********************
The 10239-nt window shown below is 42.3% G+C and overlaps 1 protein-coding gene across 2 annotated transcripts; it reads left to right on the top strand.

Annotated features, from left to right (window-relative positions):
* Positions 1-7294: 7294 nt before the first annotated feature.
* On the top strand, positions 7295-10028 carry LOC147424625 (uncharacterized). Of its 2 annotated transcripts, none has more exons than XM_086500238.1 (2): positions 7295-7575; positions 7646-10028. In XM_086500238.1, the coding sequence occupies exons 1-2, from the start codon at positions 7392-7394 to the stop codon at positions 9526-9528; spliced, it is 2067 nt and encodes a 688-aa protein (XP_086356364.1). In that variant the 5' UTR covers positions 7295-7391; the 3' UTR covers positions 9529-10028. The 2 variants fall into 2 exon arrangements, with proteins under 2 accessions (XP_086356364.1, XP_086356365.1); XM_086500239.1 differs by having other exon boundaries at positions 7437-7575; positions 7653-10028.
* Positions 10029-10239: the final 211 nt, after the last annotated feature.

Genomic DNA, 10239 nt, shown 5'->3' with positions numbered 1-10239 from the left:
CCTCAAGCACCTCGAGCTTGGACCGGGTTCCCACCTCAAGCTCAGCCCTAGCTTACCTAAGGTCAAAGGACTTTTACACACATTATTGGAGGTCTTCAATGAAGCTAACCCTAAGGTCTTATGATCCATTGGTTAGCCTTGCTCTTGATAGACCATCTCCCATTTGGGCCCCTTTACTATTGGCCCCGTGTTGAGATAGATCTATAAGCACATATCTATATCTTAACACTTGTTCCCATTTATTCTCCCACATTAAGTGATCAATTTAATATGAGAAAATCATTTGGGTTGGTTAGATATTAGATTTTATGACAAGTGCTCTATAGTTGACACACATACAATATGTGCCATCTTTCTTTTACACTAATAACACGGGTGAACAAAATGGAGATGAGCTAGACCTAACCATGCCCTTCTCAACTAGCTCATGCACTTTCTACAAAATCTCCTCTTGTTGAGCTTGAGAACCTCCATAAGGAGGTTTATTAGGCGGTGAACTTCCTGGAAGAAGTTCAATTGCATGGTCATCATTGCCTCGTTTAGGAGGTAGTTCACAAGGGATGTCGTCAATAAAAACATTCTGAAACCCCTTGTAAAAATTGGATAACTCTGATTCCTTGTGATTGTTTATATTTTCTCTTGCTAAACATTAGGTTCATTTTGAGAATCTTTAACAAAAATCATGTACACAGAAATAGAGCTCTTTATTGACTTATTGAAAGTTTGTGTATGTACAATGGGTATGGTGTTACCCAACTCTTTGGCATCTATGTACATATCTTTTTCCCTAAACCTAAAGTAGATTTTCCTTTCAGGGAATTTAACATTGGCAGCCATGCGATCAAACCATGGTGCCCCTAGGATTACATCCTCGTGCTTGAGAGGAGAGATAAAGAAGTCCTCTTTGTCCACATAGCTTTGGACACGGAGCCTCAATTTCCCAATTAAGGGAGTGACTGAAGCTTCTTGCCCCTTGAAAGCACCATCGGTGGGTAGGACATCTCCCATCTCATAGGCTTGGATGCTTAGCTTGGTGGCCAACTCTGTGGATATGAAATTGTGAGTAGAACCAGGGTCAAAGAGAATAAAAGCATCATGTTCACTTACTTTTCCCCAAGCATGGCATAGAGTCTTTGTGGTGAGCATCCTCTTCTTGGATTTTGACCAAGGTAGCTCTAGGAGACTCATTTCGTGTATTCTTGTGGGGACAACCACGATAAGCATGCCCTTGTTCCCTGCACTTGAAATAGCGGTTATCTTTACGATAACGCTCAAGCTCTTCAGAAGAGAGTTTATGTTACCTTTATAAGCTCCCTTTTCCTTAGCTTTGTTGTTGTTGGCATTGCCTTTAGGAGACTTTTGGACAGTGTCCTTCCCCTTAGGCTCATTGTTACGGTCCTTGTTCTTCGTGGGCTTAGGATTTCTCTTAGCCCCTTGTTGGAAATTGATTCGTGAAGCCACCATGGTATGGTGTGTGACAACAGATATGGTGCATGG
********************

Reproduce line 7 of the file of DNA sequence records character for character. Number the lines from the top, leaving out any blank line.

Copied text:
CCTCAAGCACCTCGAGCTTGGACCGGGTTCCCACCTCAAGCTCAGCCCTAGCTTACCTAAGGTCAAAGGACTTTTACACACATTATTGGAGGTCTTCAATGAAGCTAACCCTAAGGTCTTATGATCCATTGGTTAGCCTTGCTCTTGATAGACCATCTCCCATTTGGGCCCCTTTACTATTGGCCCCGTGTTGAGATAGATCTATAAGCACATATCTATATCTTAACACTTGTTCCCATTTATTCTCCCACATTAAGTGATCAATTTAATATGAGAAAATCATTTGGGTTGGTTAGATATTAGATTTTATGACAAGTGCTCTATAGTTGACACACATACAATATGTGCCATCTTTCTTTTACACTAATAACACGGGTGAACAAAATGGAGATGAGCTAGACCTAACCATGCCCTTCTCAACTAGCTCATGCACTTTCTACAAAATCTCCTCTTGTTGAGCTTGAGAACCTCCATAAGGAGGTTTATTAGGCGGTGAACTTCCTGGAAGAAGTTCAATTGCATGGTCATCATTGCCTCGTTTAGGAGGTAGTTCACAAGGGATGTCGTCAATAAAAACATTCTGAAACCCCTTGTAAAAATTGGATAACTCTGATTCCTTGTGATTGTTTATATTTTCTCTTGCTAAACATTAGGTTCATTTTGAGAATCTTTAACAAAAATCATGTACACAGAAATAGAGCTCTTTATTGACTTATTGAAAGTTTGTGTATGTACAATGGGTATGGTGTTACCCAACTCTTTGGCATCTATGTACATATCTTTTTCCCTAAACCTAAAGTAGATTTTCCTTTCAGGGAATTTAACATTGGCAGCCATGCGATCAAACCATGGTGCCCCTAGGATTACATCCTCGTGCTTGAGAGGAGAGATAAAGAAGTCCTCTTTGTCCACATAGCTTTGGACACGGAGCCTCAATTTCCCAATTAAGGGAGTGACTGAAGCTTCTTGCCCCTTGAAAGCACCATCGGTGGGTAGGACATCTCCCATCTCATAGGCTTGGATGCTTAGCTTGGTGGCCAACTCTGTGGATATGAAATTGTGAGTAGAACCAGGGTCAAAGAGAATAAAAGCATCATGTTCACTTACTTTTCCCCAAGCATGGCATAGAGTCTTTGTGGTGAGCATCCTCTTCTTGGATTTTGACCAAGGTAGCTCTAGGAGACTCATTTCGTGTATTCTTGTGGGGACAACCACGATAAGCATGCCCTTGTTCCCTGCACTTGAAATAGCGGTTATCTTTACGATAACGCTCAAGCTCTTCAGAAGAGAGTTTATGTTACCTTTATAAGCTCCCTTTTCCTTAGCTTTGTTGTTGTTGGCATTGCCTTTAGGAGACTTTTGGACAGTGTCCTTCCCCTTAGGCTCATTGTTACGGTCCTTGTTCTTCGTGGGCTTAGGATTTCTCTTAGCCCCTTGTTGGAAATTGATTCGTGAAGCCACCATGGTATGGTGTGTGACAACAGATATGGTGCATGG